Johnson & Johnson to pay $2.5 Million in Damages in Risperdal Case
In a recent court case in Philadelphia, the court ordered Johnson & Johnson to pay $2.5 million in damages for failing to warn that Risperdal could cause gynecomastia, or the development of breasts in males. According to the Wall Street Journal, this particular case was brought by the family of a boy with Autism who took the drug back in 2002 and later developed size 46 DD breasts.
What is Risperdal?
Risperdal is a drug approved to treat schizophrenia, bi-polar disorder, and irritability associated with Autism. It has also been prescribed heavily for off-label uses, including ADHD, PTSD, and as a sleep aid. Studies have shown that Risperdal can cause hyperprolactinemia, which leads to gynecomastia. The FDA has released numerous warnings regarding the use of the Risperdal.
Recent Risperdal Case and Legal History
This recent lawsuit is of importance because it is the first lawsuit claiming J&J hid the risks of gynecomastia to actually go to trial. Other cases have been settled in recent years. Over the years, many lawsuits have been filed against Janssen Pharmaceuticals Inc., which is part of J&J. There was a previous landmark case in September of 2012 that settled for an undisclosed amount. Furthermore, J&J has also paid $2.2 billion regarding criminal and civil allegations of illegally marketing Risperdal to children and the elderly. At the time, that represented one the largest settlements ever in relation to health care fraud.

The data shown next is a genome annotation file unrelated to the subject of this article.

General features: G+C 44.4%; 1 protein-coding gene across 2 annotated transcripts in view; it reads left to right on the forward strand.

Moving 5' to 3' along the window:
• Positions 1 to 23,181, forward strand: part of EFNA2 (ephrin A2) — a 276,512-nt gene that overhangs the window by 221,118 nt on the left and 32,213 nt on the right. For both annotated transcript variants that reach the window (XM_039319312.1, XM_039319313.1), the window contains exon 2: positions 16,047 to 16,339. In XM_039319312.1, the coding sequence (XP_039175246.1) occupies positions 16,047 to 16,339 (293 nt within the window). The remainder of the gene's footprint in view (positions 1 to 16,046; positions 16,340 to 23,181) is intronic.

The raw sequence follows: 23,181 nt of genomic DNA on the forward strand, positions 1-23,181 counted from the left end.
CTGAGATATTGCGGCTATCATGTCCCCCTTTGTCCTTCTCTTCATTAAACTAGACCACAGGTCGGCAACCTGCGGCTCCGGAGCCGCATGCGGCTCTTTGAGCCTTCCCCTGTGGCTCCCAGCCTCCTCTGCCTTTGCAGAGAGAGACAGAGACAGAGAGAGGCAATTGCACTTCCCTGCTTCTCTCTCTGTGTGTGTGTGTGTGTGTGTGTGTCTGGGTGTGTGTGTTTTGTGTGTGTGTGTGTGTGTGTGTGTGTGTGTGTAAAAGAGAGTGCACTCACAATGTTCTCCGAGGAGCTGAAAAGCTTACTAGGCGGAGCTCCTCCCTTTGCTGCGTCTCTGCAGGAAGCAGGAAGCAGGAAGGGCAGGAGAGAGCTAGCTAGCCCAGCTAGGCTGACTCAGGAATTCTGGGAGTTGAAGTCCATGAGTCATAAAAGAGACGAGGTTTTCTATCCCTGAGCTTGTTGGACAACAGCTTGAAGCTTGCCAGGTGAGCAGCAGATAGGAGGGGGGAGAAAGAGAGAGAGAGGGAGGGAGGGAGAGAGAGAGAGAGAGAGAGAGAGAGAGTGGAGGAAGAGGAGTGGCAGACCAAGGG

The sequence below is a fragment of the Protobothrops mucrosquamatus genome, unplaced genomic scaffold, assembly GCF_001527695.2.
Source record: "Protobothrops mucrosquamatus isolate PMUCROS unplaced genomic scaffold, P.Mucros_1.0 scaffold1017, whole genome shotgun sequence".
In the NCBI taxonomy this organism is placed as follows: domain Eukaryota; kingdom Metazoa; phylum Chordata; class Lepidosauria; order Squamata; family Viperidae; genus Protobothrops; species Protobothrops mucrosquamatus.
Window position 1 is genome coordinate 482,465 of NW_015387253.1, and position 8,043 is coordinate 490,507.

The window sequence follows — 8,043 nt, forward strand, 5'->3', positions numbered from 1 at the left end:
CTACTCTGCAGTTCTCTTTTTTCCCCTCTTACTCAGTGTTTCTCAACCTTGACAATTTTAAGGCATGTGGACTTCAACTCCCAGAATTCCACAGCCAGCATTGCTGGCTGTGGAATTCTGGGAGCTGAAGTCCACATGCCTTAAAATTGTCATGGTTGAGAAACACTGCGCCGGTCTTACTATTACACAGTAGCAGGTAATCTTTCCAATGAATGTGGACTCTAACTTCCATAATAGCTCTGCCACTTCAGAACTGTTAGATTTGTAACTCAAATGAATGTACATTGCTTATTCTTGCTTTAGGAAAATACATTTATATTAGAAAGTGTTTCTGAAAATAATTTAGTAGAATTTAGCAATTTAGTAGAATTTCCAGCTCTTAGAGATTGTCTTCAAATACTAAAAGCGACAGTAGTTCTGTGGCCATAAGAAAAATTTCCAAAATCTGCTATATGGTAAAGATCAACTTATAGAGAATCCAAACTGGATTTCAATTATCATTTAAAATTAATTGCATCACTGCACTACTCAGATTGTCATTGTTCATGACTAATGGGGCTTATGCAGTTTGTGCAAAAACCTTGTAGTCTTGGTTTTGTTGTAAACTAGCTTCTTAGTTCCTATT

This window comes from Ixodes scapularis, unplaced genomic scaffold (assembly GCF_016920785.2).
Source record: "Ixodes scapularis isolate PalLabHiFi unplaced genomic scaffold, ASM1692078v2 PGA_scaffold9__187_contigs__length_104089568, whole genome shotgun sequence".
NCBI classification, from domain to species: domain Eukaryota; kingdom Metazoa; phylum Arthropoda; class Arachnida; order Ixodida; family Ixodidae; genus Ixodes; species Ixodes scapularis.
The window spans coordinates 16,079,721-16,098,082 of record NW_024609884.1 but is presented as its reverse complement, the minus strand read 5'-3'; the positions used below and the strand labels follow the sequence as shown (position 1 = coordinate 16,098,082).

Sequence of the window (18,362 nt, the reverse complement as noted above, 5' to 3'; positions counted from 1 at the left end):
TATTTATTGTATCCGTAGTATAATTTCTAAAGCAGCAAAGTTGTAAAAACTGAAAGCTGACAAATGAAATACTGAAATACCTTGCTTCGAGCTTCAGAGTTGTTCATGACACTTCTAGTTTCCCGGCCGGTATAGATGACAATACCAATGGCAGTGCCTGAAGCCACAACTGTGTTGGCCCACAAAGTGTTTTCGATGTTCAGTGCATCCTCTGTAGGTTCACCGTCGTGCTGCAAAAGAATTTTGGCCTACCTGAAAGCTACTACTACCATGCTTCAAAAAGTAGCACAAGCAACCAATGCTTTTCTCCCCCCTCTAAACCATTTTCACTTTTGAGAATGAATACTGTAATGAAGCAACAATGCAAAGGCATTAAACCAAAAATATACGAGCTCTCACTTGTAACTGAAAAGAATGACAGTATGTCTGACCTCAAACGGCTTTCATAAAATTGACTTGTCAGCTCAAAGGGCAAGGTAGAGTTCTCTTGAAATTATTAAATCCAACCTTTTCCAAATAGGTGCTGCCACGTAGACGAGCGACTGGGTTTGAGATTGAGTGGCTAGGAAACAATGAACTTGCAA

This new case is just another in a slew of cases against J&J regarding Risperdal. According to the WSJ there are about 1,200 lawsuits filed around the country against J&J regarding the adverse effects of Risperdal.
Of interest in this case is that the FDA commissioner, David Kessler, served as an expert witness for the family. According to the WSJ, he testified that J&J knew about the risks associated with Risperdal, but that it failed to disclose data regarding those risks. You can read Mr. Kressler’s testimony on the link located on the WSJ article.Back to the Blog